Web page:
Photo of John Yen


E359 Westgate Building
University Park, PA 16802
(814) 865-6174
Additional Title(s)
Professor-in-Charge of Data Sciences
Ph.D., Computer Science, University of California, Berkeley, 1986
M.S., Computer Science, University of Santa Clara, 1982
B.S., Electrical Engineering (Honors), National Taiwan University, 1980

I joined College of IST at Penn State in 2001 because my research in human-AI collaboration aligns well with the college’s fresh and innovative vision. I have been fascinated by AI since I was a PhD student (in Computer Science) at University of California, Berkeley. I have conducted AI research in several areas:

  1. Knowledge representation and reasoning under uncertainty (1982-2000, 2021-present)
  2. Human-AI collaboration (1997-present), which created the R-CAST agent architecture and a related US patent
  3. AI-enabled scalable analytics using big data (2007-present).

While the emphasis of "AI" has shifted over my career, the vision of its impacts has grown significantly. The first thrust of my research focuses on using AI to automate decisions for problems people know how to solve (e.g., medical diagnosis). The second thrust of my research recognizes that complex problems often involve a team to collaborative, share relevant information, and make good and timely decisions. How “AI” can be leveraged to create “smart teammates” for people in a team became the driving question of our research. The third thrust of my research aims to discover patterns/knowledge, which people may or may not know about, by harvesting big data. One result of this line of research is the uncovering of temporal causal factors for sentiment change of cancer survivors in online cancer forums. During the past decade, I have focused on uncovering patterns from big data for enhanced cybersecurity.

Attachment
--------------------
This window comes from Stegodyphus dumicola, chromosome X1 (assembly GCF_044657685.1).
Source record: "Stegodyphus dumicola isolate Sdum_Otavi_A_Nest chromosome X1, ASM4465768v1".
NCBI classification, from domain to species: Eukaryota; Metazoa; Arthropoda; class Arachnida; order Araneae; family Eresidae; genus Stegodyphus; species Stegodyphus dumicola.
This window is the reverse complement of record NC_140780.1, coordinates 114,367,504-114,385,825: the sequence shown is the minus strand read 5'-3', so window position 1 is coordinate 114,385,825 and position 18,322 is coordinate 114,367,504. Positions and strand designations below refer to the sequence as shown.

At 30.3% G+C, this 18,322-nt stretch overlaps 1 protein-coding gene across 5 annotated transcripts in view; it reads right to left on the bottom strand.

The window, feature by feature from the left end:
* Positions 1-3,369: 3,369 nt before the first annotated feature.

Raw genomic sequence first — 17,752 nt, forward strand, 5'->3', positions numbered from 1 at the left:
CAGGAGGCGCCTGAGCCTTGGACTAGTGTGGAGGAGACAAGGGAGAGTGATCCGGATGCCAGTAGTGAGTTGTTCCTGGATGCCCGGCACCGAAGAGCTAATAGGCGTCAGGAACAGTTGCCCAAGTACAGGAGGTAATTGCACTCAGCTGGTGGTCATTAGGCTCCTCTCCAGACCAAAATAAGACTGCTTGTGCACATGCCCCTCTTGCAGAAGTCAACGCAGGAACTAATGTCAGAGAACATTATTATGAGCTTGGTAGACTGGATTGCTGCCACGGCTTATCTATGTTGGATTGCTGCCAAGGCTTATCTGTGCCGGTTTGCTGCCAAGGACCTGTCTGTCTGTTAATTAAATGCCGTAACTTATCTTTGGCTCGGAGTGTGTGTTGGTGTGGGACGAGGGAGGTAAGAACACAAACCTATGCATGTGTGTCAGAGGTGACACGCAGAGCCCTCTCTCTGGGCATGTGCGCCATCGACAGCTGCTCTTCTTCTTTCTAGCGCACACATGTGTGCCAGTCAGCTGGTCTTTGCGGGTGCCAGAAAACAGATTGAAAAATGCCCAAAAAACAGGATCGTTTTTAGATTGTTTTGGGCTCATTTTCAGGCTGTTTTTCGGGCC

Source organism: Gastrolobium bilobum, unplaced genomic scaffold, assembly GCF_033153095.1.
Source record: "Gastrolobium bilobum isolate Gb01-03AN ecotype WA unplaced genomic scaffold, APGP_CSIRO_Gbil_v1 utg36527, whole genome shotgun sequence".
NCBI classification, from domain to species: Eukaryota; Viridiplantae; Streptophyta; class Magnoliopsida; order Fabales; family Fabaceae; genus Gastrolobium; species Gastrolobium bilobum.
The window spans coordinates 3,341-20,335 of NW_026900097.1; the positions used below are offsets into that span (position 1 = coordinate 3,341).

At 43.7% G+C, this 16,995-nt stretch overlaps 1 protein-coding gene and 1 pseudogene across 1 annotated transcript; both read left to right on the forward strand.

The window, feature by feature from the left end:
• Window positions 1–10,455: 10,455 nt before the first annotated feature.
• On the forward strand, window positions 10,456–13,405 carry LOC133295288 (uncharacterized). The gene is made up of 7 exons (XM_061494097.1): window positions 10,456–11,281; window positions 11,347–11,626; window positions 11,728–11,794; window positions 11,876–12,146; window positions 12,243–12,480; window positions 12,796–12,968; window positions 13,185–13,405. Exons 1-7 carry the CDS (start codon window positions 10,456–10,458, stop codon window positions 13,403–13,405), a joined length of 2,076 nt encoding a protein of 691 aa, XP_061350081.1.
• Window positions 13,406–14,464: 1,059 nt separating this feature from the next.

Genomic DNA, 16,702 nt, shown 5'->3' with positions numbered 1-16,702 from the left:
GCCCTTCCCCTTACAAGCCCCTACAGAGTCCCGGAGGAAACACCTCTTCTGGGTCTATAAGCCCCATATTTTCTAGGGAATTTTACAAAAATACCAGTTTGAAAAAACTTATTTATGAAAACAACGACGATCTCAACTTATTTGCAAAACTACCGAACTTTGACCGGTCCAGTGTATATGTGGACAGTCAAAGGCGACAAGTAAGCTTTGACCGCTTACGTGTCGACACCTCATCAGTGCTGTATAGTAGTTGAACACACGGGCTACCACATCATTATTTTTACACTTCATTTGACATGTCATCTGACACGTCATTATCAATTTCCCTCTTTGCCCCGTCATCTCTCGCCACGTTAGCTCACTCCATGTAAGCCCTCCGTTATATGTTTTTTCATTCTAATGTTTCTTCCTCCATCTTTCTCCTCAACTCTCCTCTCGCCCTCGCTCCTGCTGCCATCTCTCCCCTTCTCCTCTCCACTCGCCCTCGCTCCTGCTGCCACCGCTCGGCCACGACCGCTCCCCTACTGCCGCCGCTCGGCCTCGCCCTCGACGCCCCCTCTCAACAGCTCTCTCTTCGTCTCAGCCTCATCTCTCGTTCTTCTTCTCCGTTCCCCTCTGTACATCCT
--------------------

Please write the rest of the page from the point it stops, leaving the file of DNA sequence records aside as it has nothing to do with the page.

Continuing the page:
Cybersecurity has been widely recognized as one of the most important grand challenges for maintaining peace, and for enhancing safety and security for individuals, critical infrastructures, enterprises, and governments. However, the global proliferation of Intent of Things (IoT) and the broad utilization of P2P communications for games, streaming services, and social media platforms have resulted in a much larger attack surfaces that have been fully exploited by cyber attackers in unprecedented rapid pace. How can AI be leveraged, together with scalable big data processing (e.g., Spark), protected research infrastructure, de-identified but linkable real-world network data, to develop scalable AI-enabled analytics so that we can not only detect cyber threats, whether they are known or unknown (e.g., zero-day attack), early but also enable human-AI collaboration for cyber defense, leveraging knowledge distributed across organizations? Answering this use-inspired AI research question can also contribute to the foundation of AI by addressing limitations, constraints, and weakness of the current AI technology revealed by the extremely complex and dynamic cybersecurity problem domain.

Selected Research Projects

Honors and Awards

  • IEEE Fellows, 2000
  • Senior Member, AAAI, 2014
  • IBM Faculty Award, 2012
  • Penn State 2015 Graduate Teaching and Mentoring Award
  • NSF Young Investigator Award, 1992
Research Keywords
Artificial Intelligence
Human-AI Collaboration
Knowledge Representation and Reasoning
Machine Learning